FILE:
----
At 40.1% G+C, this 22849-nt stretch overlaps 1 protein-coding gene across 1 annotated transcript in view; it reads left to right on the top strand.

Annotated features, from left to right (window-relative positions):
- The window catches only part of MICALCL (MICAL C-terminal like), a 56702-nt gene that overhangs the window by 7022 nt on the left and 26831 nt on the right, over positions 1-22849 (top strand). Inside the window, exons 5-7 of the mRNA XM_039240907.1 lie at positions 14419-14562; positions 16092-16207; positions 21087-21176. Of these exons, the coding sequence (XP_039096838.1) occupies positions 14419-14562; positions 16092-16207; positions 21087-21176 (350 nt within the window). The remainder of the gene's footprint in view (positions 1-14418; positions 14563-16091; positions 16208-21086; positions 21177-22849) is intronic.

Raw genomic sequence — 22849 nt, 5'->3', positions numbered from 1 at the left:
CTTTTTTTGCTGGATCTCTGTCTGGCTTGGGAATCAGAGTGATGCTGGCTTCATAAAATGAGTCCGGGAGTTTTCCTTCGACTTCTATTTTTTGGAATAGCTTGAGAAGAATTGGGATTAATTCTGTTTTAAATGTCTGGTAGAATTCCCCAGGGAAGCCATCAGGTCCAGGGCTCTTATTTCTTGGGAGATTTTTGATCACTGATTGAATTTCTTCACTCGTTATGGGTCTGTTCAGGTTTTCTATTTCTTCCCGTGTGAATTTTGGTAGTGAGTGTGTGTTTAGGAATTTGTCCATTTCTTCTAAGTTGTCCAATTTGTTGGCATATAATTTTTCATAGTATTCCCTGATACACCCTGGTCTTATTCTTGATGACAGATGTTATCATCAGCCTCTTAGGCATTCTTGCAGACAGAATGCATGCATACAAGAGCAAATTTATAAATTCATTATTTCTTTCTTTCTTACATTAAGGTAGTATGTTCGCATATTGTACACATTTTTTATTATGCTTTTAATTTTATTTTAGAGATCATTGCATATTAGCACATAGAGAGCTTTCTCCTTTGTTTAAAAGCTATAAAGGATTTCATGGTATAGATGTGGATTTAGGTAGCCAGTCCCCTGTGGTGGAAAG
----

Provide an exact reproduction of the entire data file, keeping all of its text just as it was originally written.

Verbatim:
At 40.1% G+C, this 22849-nt stretch overlaps 1 protein-coding gene across 1 annotated transcript in view; it reads left to right on the top strand.

Annotated features, from left to right (window-relative positions):
- The window catches only part of MICALCL (MICAL C-terminal like), a 56702-nt gene that overhangs the window by 7022 nt on the left and 26831 nt on the right, over positions 1-22849 (top strand). Inside the window, exons 5-7 of the mRNA XM_039240907.1 lie at positions 14419-14562; positions 16092-16207; positions 21087-21176. Of these exons, the coding sequence (XP_039096838.1) occupies positions 14419-14562; positions 16092-16207; positions 21087-21176 (350 nt within the window). The remainder of the gene's footprint in view (positions 1-14418; positions 14563-16091; positions 16208-21086; positions 21177-22849) is intronic.

Raw genomic sequence — 22849 nt, 5'->3', positions numbered from 1 at the left:
CTTTTTTTGCTGGATCTCTGTCTGGCTTGGGAATCAGAGTGATGCTGGCTTCATAAAATGAGTCCGGGAGTTTTCCTTCGACTTCTATTTTTTGGAATAGCTTGAGAAGAATTGGGATTAATTCTGTTTTAAATGTCTGGTAGAATTCCCCAGGGAAGCCATCAGGTCCAGGGCTCTTATTTCTTGGGAGATTTTTGATCACTGATTGAATTTCTTCACTCGTTATGGGTCTGTTCAGGTTTTCTATTTCTTCCCGTGTGAATTTTGGTAGTGAGTGTGTGTTTAGGAATTTGTCCATTTCTTCTAAGTTGTCCAATTTGTTGGCATATAATTTTTCATAGTATTCCCTGATACACCCTGGTCTTATTCTTGATGACAGATGTTATCATCAGCCTCTTAGGCATTCTTGCAGACAGAATGCATGCATACAAGAGCAAATTTATAAATTCATTATTTCTTTCTTTCTTACATTAAGGTAGTATGTTCGCATATTGTACACATTTTTTATTATGCTTTTAATTTTATTTTAGAGATCATTGCATATTAGCACATAGAGAGCTTTCTCCTTTGTTTAAAAGCTATAAAGGATTTCATGGTATAGATGTGGATTTAGGTAGCCAGTCCCCTGTGGTGGAAAG